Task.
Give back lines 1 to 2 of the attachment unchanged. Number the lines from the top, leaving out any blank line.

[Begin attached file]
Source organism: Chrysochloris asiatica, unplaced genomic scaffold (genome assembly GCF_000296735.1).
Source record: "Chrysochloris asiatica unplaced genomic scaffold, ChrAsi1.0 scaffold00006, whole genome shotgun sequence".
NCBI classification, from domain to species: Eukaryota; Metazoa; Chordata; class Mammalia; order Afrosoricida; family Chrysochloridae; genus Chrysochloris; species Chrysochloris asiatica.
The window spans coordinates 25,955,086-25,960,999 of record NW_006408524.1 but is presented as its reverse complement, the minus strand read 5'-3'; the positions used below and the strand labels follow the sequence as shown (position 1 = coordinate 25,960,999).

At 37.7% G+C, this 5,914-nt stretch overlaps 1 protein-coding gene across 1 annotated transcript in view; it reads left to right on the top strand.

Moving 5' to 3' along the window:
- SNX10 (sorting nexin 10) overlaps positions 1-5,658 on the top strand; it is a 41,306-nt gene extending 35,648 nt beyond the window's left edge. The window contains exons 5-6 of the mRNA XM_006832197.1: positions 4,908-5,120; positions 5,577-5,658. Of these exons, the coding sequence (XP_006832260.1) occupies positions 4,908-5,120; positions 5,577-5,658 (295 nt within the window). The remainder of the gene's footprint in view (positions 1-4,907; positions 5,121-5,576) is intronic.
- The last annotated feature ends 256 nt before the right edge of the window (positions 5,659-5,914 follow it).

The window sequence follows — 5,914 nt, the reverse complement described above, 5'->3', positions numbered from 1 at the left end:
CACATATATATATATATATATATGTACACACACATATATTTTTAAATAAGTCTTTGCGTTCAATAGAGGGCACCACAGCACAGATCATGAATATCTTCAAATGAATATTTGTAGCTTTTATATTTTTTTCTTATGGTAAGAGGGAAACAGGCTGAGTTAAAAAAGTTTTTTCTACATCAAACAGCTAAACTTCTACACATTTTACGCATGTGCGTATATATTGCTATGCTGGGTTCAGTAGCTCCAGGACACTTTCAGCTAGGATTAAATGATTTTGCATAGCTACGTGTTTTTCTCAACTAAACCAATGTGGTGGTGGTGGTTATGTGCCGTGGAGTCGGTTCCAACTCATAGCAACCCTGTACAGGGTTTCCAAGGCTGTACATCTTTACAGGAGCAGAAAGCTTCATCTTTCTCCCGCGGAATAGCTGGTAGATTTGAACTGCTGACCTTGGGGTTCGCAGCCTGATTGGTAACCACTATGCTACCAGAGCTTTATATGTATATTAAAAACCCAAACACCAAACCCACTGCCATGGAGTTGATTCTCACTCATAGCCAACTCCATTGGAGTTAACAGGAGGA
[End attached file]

Source organism: Chrysochloris asiatica, unplaced genomic scaffold (genome assembly GCF_000296735.1).
Source record: "Chrysochloris asiatica unplaced genomic scaffold, ChrAsi1.0 scaffold00006, whole genome shotgun sequence".